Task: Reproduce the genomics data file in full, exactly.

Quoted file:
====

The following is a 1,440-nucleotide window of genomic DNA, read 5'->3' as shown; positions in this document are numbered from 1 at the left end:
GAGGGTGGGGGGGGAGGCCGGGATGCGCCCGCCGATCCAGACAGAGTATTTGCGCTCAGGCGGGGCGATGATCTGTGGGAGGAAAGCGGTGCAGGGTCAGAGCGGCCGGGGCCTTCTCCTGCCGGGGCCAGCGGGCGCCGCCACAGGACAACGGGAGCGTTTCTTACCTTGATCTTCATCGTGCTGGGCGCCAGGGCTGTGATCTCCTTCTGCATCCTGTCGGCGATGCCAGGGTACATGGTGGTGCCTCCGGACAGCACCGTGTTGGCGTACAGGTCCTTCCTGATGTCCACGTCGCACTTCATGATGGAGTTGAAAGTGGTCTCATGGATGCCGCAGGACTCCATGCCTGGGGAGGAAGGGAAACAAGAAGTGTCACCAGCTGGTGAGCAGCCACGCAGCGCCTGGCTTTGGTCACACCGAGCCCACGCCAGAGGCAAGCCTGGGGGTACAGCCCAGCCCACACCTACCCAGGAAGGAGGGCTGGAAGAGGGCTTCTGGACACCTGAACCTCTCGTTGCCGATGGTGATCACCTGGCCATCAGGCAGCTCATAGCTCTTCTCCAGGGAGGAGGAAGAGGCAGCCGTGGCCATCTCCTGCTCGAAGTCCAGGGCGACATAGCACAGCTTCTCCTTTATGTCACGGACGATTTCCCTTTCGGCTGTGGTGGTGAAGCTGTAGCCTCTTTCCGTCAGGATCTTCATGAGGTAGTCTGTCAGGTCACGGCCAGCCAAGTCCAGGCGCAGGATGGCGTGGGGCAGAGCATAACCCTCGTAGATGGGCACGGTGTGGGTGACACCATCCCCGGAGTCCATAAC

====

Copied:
The following is a 1,440-nucleotide window of genomic DNA, read 5'->3' as shown; positions in this document are numbered from 1 at the left end:
GAGGGTGGGGGGGGAGGCCGGGATGCGCCCGCCGATCCAGACAGAGTATTTGCGCTCAGGCGGGGCGATGATCTGTGGGAGGAAAGCGGTGCAGGGTCAGAGCGGCCGGGGCCTTCTCCTGCCGGGGCCAGCGGGCGCCGCCACAGGACAACGGGAGCGTTTCTTACCTTGATCTTCATCGTGCTGGGCGCCAGGGCTGTGATCTCCTTCTGCATCCTGTCGGCGATGCCAGGGTACATGGTGGTGCCTCCGGACAGCACCGTGTTGGCGTACAGGTCCTTCCTGATGTCCACGTCGCACTTCATGATGGAGTTGAAAGTGGTCTCATGGATGCCGCAGGACTCCATGCCTGGGGAGGAAGGGAAACAAGAAGTGTCACCAGCTGGTGAGCAGCCACGCAGCGCCTGGCTTTGGTCACACCGAGCCCACGCCAGAGGCAAGCCTGGGGGTACAGCCCAGCCCACACCTACCCAGGAAGGAGGGCTGGAAGAGGGCTTCTGGACACCTGAACCTCTCGTTGCCGATGGTGATCACCTGGCCATCAGGCAGCTCATAGCTCTTCTCCAGGGAGGAGGAAGAGGCAGCCGTGGCCATCTCCTGCTCGAAGTCCAGGGCGACATAGCACAGCTTCTCCTTTATGTCACGGACGATTTCCCTTTCGGCTGTGGTGGTGAAGCTGTAGCCTCTTTCCGTCAGGATCTTCATGAGGTAGTCTGTCAGGTCACGGCCAGCCAAGTCCAGGCGCAGGATGGCGTGGGGCAGAGCATAACCCTCGTAGATGGGCACGGTGTGGGTGACACCATCCCCGGAGTCCATAAC